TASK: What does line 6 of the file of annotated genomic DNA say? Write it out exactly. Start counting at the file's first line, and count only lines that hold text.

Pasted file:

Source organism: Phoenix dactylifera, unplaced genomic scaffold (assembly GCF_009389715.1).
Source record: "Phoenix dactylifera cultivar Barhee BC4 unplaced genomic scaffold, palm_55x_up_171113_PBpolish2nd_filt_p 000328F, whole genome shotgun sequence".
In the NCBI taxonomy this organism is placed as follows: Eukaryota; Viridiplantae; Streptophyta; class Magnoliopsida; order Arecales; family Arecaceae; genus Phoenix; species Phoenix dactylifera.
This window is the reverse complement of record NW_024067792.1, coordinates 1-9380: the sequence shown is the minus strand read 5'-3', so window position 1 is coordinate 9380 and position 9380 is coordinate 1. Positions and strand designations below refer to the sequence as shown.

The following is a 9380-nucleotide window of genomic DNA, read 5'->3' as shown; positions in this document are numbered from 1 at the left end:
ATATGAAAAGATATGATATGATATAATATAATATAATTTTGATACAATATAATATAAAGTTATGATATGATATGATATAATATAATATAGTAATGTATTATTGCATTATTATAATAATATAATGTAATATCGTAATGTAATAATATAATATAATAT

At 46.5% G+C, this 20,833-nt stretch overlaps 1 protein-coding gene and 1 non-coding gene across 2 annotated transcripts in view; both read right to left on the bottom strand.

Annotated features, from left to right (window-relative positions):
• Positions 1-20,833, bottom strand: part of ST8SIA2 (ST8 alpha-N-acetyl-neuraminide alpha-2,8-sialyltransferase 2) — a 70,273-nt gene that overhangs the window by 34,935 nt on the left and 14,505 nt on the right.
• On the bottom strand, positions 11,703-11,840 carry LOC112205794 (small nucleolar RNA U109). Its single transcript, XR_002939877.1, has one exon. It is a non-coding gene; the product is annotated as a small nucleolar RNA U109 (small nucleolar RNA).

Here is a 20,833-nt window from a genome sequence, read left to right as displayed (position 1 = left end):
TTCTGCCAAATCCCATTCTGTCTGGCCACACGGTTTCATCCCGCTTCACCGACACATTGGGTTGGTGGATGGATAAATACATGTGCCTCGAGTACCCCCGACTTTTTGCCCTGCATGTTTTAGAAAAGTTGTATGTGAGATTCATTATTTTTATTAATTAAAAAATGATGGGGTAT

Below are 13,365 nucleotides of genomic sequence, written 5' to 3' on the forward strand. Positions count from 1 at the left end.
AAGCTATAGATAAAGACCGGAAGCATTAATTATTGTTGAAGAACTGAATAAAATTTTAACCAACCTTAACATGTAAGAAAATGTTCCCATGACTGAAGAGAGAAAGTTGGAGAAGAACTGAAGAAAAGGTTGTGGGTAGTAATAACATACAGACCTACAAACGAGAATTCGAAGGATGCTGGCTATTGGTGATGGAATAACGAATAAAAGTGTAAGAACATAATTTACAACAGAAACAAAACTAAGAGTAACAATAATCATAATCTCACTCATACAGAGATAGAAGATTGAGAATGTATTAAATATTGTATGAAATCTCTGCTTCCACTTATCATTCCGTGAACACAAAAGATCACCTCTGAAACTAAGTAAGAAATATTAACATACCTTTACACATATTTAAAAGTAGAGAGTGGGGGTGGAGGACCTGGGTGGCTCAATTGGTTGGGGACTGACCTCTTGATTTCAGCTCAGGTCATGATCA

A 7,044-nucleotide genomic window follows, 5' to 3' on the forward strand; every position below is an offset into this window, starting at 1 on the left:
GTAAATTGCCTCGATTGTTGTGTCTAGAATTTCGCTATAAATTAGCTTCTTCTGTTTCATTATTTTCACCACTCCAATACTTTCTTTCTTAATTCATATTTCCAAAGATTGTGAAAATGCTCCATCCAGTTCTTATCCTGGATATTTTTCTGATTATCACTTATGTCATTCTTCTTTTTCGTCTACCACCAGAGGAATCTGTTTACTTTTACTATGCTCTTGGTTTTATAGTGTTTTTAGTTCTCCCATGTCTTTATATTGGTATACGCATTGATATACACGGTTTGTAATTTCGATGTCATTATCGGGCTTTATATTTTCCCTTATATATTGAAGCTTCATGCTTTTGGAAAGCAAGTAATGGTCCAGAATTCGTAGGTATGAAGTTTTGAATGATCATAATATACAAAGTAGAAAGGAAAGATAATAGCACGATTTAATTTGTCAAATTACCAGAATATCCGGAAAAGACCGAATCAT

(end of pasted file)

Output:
ATATGAAAAGATATGATATGATATAATATAATATAATTTTGATACAATATAATATAAAGTTATGATATGATATGATATAATATAATATAGTAATGTATTATTGCATTATTATAATAATATAATGTAATATCGTAATGTAATAATATAATATAATAT